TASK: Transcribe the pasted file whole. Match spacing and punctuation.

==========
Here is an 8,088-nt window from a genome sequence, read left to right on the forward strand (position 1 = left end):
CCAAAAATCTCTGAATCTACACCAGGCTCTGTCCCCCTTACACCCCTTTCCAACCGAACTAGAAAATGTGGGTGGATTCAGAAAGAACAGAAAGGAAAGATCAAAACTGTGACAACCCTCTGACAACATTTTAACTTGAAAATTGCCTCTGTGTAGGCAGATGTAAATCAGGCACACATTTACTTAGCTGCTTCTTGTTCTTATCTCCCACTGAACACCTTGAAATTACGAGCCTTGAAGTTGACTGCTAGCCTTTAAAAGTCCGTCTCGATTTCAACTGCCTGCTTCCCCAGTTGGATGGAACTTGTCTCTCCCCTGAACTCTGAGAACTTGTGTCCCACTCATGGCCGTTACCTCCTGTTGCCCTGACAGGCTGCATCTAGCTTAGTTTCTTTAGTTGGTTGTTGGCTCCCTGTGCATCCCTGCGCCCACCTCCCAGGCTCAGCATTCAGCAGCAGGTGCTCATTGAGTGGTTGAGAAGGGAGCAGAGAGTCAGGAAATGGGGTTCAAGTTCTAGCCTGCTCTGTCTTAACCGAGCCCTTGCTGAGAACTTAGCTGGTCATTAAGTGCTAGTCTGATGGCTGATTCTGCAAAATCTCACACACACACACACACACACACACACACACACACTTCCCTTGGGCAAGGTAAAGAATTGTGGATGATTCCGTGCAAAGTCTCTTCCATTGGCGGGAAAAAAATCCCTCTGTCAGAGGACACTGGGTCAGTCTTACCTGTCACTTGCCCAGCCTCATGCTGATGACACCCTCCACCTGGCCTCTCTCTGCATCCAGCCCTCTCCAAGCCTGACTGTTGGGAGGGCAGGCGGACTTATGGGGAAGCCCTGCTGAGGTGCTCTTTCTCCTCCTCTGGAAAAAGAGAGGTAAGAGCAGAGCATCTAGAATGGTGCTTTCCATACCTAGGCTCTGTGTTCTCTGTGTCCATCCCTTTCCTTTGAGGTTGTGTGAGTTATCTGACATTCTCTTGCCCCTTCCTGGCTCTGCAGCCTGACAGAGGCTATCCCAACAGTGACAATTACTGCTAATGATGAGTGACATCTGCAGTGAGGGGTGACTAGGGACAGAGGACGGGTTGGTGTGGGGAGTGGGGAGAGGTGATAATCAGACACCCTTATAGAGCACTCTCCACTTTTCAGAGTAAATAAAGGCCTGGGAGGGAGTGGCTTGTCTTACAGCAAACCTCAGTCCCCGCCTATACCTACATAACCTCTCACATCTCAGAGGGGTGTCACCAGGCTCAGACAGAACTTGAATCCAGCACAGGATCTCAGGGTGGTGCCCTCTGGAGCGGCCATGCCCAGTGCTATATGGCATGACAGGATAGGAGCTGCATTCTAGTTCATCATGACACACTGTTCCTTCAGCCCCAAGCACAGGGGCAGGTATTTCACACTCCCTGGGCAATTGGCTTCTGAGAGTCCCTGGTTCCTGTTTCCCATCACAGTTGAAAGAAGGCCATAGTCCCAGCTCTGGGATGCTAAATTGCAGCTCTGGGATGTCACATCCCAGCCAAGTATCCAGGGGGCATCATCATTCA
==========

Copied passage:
Here is an 8,088-nt window from a genome sequence, read left to right on the forward strand (position 1 = left end):
CCAAAAATCTCTGAATCTACACCAGGCTCTGTCCCCCTTACACCCCTTTCCAACCGAACTAGAAAATGTGGGTGGATTCAGAAAGAACAGAAAGGAAAGATCAAAACTGTGACAACCCTCTGACAACATTTTAACTTGAAAATTGCCTCTGTGTAGGCAGATGTAAATCAGGCACACATTTACTTAGCTGCTTCTTGTTCTTATCTCCCACTGAACACCTTGAAATTACGAGCCTTGAAGTTGACTGCTAGCCTTTAAAAGTCCGTCTCGATTTCAACTGCCTGCTTCCCCAGTTGGATGGAACTTGTCTCTCCCCTGAACTCTGAGAACTTGTGTCCCACTCATGGCCGTTACCTCCTGTTGCCCTGACAGGCTGCATCTAGCTTAGTTTCTTTAGTTGGTTGTTGGCTCCCTGTGCATCCCTGCGCCCACCTCCCAGGCTCAGCATTCAGCAGCAGGTGCTCATTGAGTGGTTGAGAAGGGAGCAGAGAGTCAGGAAATGGGGTTCAAGTTCTAGCCTGCTCTGTCTTAACCGAGCCCTTGCTGAGAACTTAGCTGGTCATTAAGTGCTAGTCTGATGGCTGATTCTGCAAAATCTCACACACACACACACACACACACACACACACACACTTCCCTTGGGCAAGGTAAAGAATTGTGGATGATTCCGTGCAAAGTCTCTTCCATTGGCGGGAAAAAAATCCCTCTGTCAGAGGACACTGGGTCAGTCTTACCTGTCACTTGCCCAGCCTCATGCTGATGACACCCTCCACCTGGCCTCTCTCTGCATCCAGCCCTCTCCAAGCCTGACTGTTGGGAGGGCAGGCGGACTTATGGGGAAGCCCTGCTGAGGTGCTCTTTCTCCTCCTCTGGAAAAAGAGAGGTAAGAGCAGAGCATCTAGAATGGTGCTTTCCATACCTAGGCTCTGTGTTCTCTGTGTCCATCCCTTTCCTTTGAGGTTGTGTGAGTTATCTGACATTCTCTTGCCCCTTCCTGGCTCTGCAGCCTGACAGAGGCTATCCCAACAGTGACAATTACTGCTAATGATGAGTGACATCTGCAGTGAGGGGTGACTAGGGACAGAGGACGGGTTGGTGTGGGGAGTGGGGAGAGGTGATAATCAGACACCCTTATAGAGCACTCTCCACTTTTCAGAGTAAATAAAGGCCTGGGAGGGAGTGGCTTGTCTTACAGCAAACCTCAGTCCCCGCCTATACCTACATAACCTCTCACATCTCAGAGGGGTGTCACCAGGCTCAGACAGAACTTGAATCCAGCACAGGATCTCAGGGTGGTGCCCTCTGGAGCGGCCATGCCCAGTGCTATATGGCATGACAGGATAGGAGCTGCATTCTAGTTCATCATGACACACTGTTCCTTCAGCCCCAAGCACAGGGGCAGGTATTTCACACTCCCTGGGCAATTGGCTTCTGAGAGTCCCTGGTTCCTGTTTCCCATCACAGTTGAAAGAAGGCCATAGTCCCAGCTCTGGGATGCTAAATTGCAGCTCTGGGATGTCACATCCCAGCCAAGTATCCAGGGGGCATCATCATTCA